The Cal volleyball team has struggled somewhat this season with energy lapses in matches, and Saturday’s contest at Washington was no exception. With the No. 5 Bears leading the match two sets to none, the No. 11 Huskies negated Cal’s 14-7 third-set lead with an 11-1 run to force a fourth frame.
But for most of the match, there weren’t big runs or breaks in concentration. The two powers traded blows with the Bears striking at just the right time to earn a gutsy 3-1 (25-21, 25-23, 22-25, 25-23) victory at Alaska Airlines Arena in Seattle, Wash.
Cal (25-4, 15-4 in the Pac-12) was trailing 23-21 in the fourth set after Washington put up its 11th block of the night. As the Huskies (19-7, 11-7) threatened to extend the match into the fifth set, middle hitter Kat Brown celebrated her birthday a day late with two quick kills to tie things up at 23.
Brown combined with outside hitter Tarah Murrey for a block to give the Bears match point. Washington’s Kylin Munoz sailed a ball long to seal Cal’s win.
“We’re playing with pretty good rhythm,” coach Rich Feller said. “This was a time when our team got pushed and we got to push back.”
There are a lot of areas on the stats sheet to explain the Bears’ victory: 14 team blocks, four hitters in double-digits for kills, four surpassing the 10-dig mark and a respectable .215 team attack rate against the Pac-12’s best blocking battalion.
Some strong individual performances gave rise to those numbers. Shannon Hawari led the match with a stellar .556 hitting percentage on 12 kills and Murrey put down a game-high 17 kills. Brown commanded the net with a ferocious nine blocks, while libero Robin Rostratter anchored the back row with 23 digs.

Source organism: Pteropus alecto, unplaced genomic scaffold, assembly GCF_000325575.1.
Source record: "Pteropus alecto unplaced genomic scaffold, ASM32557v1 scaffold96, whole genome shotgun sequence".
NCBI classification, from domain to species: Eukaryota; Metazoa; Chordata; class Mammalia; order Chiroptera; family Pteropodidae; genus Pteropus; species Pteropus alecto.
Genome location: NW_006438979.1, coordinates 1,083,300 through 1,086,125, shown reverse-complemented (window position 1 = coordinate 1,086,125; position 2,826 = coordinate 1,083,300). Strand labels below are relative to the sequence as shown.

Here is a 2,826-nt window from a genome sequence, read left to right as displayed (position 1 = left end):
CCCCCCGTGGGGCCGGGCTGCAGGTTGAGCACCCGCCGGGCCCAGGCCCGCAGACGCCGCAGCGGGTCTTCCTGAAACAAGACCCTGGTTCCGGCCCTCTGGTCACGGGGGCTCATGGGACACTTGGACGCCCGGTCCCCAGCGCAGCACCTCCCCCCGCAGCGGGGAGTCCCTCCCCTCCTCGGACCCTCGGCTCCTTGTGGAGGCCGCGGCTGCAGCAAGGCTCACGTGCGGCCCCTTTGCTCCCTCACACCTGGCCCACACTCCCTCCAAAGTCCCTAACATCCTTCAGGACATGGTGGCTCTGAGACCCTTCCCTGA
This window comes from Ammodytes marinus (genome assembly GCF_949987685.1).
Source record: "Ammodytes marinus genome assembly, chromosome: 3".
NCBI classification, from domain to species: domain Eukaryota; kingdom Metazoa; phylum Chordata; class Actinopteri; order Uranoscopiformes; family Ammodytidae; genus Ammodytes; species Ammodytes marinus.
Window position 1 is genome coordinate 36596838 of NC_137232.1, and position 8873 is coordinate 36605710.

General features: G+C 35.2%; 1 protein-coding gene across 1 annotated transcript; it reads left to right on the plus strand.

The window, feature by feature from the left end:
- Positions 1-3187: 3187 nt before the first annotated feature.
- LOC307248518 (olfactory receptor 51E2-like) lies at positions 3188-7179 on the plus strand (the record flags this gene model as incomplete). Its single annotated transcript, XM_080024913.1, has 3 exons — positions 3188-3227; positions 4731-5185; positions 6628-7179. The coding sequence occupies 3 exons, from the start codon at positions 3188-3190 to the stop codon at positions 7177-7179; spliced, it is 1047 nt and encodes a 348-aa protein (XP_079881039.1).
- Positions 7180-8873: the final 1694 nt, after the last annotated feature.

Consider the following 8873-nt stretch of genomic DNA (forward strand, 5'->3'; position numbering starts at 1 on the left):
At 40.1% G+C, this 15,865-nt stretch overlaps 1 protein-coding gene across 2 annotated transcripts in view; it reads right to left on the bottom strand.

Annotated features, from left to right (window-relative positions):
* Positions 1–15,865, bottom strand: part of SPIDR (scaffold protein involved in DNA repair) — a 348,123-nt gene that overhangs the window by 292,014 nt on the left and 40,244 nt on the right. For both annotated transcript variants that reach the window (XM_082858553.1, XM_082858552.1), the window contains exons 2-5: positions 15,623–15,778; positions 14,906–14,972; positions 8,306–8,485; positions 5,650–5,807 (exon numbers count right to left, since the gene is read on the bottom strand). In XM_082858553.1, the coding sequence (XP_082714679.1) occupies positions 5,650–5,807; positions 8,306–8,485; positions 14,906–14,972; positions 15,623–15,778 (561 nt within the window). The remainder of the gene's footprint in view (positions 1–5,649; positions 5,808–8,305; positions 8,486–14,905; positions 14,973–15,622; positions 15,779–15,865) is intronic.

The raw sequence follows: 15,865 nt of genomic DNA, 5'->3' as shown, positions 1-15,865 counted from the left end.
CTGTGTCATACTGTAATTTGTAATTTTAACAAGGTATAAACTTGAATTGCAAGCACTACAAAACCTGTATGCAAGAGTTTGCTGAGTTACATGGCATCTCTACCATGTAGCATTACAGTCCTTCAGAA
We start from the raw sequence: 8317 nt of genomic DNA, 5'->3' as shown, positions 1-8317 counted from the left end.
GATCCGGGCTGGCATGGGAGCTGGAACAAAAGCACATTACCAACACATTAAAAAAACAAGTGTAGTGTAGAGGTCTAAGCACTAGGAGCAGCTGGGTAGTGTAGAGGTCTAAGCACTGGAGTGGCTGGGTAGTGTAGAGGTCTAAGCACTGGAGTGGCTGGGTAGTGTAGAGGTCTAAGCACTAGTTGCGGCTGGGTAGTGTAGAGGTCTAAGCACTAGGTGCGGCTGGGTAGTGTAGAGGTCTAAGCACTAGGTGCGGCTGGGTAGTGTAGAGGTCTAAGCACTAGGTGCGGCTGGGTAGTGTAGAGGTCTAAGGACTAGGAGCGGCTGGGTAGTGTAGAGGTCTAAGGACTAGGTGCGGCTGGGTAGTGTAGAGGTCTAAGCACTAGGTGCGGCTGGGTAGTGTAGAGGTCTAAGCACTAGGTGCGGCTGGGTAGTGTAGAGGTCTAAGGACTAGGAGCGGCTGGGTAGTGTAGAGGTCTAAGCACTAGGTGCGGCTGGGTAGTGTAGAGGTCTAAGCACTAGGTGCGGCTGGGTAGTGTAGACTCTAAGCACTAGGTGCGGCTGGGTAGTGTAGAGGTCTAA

But the real reason behind the Bears’ commanding win didn’t show up in the quantitative measures. It was the chatter on the court that made the difference.
“Something we had really been working on this past week was our communication between our front and back row,” middle hitter Kat Brown said. “We just all-around did a good job of that.”
Cal needed to keep its talking up in a very hostile arena packed with 3,788 fans. The Bears largely didn’t get rattled and executed.
The Huskies, on the other hand, were clearly the frustrated team. Washington’s arsenal of attackers was forced into an error-riddled game, holding the Huskies’ hitting percentage to a paltry .135. Coach Jim McLaughlin switched liberos in the fourth set and brought hitter Kelcey Dunaway in to log more time in the middle, hoping a different combination would work against a staunch Cal defense. The Bears were undeterred.
“It starts with our serving to get them out of system,” Rostratter said. “We had tough serving, and that allows our block to line up more specifically in areas to take away their harder shots that they want to swing.”
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